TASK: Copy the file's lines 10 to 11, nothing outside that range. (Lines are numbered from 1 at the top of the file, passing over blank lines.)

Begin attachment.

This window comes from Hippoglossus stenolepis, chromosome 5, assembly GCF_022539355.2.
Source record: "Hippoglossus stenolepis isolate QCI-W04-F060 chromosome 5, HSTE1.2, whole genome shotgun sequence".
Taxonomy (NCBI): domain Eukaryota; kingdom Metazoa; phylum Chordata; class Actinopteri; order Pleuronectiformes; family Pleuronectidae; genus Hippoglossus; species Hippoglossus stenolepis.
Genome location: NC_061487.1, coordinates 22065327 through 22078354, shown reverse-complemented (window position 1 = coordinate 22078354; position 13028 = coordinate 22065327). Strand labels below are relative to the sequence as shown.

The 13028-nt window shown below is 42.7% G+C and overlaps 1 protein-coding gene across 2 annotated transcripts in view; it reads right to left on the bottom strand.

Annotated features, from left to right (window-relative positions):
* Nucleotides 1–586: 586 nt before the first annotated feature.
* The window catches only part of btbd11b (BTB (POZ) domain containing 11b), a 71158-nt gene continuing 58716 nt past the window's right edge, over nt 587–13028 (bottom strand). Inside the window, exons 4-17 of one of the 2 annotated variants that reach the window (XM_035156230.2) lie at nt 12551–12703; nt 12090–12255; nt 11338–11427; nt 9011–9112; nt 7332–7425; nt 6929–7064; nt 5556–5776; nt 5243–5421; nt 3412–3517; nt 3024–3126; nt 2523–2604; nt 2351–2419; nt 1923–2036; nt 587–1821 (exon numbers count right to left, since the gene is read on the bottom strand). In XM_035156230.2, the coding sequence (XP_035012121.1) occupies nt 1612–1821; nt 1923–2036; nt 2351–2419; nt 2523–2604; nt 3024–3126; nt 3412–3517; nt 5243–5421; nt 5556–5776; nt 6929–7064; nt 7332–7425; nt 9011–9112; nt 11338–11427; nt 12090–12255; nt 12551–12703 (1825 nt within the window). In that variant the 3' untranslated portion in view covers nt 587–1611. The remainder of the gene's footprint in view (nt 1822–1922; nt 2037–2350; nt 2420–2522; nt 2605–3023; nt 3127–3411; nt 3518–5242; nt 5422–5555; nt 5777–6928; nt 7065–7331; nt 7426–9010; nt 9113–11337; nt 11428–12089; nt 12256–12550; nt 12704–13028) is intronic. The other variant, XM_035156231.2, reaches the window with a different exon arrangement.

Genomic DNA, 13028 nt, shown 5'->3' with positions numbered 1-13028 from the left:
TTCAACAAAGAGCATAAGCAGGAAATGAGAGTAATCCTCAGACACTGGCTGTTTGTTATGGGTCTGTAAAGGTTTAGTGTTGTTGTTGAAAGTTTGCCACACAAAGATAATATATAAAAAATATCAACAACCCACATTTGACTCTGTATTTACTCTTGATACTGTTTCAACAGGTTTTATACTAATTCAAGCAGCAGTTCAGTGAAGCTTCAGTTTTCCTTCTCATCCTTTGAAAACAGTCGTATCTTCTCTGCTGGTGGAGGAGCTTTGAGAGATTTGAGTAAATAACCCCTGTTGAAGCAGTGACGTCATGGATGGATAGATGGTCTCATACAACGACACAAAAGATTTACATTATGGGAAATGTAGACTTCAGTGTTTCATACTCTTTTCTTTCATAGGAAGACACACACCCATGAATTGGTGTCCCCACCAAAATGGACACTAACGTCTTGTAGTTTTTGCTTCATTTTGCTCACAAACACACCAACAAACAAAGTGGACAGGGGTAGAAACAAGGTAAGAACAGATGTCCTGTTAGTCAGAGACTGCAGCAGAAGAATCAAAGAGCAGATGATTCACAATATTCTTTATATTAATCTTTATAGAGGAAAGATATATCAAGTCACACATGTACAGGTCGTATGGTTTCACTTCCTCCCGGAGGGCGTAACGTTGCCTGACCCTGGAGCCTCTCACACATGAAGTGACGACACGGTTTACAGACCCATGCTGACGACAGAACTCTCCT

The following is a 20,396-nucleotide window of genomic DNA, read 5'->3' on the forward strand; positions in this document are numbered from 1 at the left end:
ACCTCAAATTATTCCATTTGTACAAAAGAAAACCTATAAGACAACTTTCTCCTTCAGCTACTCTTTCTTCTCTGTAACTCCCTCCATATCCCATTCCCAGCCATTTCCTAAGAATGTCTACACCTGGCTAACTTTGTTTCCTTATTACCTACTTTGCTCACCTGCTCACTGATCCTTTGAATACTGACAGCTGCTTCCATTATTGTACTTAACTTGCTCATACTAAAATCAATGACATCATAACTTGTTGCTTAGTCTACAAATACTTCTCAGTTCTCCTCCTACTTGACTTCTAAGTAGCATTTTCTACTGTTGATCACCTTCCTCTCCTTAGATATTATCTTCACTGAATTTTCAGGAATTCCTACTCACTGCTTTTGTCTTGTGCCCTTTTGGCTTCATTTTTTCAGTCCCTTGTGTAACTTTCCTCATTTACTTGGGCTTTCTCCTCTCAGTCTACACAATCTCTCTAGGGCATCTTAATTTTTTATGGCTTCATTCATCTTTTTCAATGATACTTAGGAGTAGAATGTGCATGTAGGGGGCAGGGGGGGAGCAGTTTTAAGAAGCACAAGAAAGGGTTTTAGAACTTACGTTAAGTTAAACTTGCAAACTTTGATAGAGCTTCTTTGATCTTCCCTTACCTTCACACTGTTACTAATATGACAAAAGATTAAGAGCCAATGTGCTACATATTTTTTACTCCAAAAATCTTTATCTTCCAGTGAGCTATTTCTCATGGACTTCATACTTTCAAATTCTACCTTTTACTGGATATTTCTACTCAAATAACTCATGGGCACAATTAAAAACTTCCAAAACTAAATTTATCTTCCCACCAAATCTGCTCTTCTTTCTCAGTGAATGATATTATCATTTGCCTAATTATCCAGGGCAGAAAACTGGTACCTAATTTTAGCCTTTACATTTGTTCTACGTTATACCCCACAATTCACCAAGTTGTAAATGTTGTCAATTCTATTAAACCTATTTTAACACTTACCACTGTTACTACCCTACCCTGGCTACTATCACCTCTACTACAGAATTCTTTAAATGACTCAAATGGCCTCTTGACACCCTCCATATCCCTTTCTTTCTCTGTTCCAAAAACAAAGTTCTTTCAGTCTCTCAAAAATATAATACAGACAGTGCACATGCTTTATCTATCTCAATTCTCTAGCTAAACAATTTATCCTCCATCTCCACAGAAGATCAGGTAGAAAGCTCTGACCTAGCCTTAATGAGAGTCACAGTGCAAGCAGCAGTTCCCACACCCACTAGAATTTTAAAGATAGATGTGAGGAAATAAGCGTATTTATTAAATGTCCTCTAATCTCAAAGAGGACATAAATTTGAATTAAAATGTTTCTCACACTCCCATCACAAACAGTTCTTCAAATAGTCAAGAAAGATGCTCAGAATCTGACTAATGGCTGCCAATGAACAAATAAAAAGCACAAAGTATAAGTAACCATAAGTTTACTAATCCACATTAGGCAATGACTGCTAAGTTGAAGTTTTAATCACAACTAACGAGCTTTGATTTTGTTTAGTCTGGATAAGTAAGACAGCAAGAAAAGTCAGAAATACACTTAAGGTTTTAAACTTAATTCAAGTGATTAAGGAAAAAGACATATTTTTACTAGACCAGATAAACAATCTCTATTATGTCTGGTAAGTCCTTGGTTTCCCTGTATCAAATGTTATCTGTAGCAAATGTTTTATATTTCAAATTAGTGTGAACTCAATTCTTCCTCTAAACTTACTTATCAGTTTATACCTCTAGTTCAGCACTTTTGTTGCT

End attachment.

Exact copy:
TTCAACAAAGAGCATAAGCAGGAAATGAGAGTAATCCTCAGACACTGGCTGTTTGTTATGGGTCTGTAAAGGTTTAGTGTTGTTGTTGAAAGTTTGCCACACAAAGATAATATATAAAAAATATCAACAACCCACATTTGACTCTGTATTTACTCTTGATACTGTTTCAACAGGTTTTATACTAATTCAAGCAGCAGTTCAGTGAAGCTTCAGTTTTCCTTCTCATCCTTTGAAAACAGTCGTATCTTCTCTGCTGGTGGAGGAGCTTTGAGAGATTTGAGTAAATAACCCCTGTTGAAGCAGTGACGTCATGGATGGATAGATGGTCTCATACAACGACACAAAAGATTTACATTATGGGAAATGTAGACTTCAGTGTTTCATACTCTTTTCTTTCATAGGAAGACACACACCCATGAATTGGTGTCCCCACCAAAATGGACACTAACGTCTTGTAGTTTTTGCTTCATTTTGCTCACAAACACACCAACAAACAAAGTGGACAGGGGTAGAAACAAGGTAAGAACAGATGTCCTGTTAGTCAGAGACTGCAGCAGAAGAATCAAAGAGCAGATGATTCACAATATTCTTTATATTAATCTTTATAGAGGAAAGATATATCAAGTCACACATGTACAGGTCGTATGGTTTCACTTCCTCCCGGAGGGCGTAACGTTGCCTGACCCTGGAGCCTCTCACACATGAAGTGACGACACGGTTTACAGACCCATGCTGACGACAGAACTCTCCT

The following is a 20,396-nucleotide window of genomic DNA, read 5'->3' on the forward strand; positions in this document are numbered from 1 at the left end: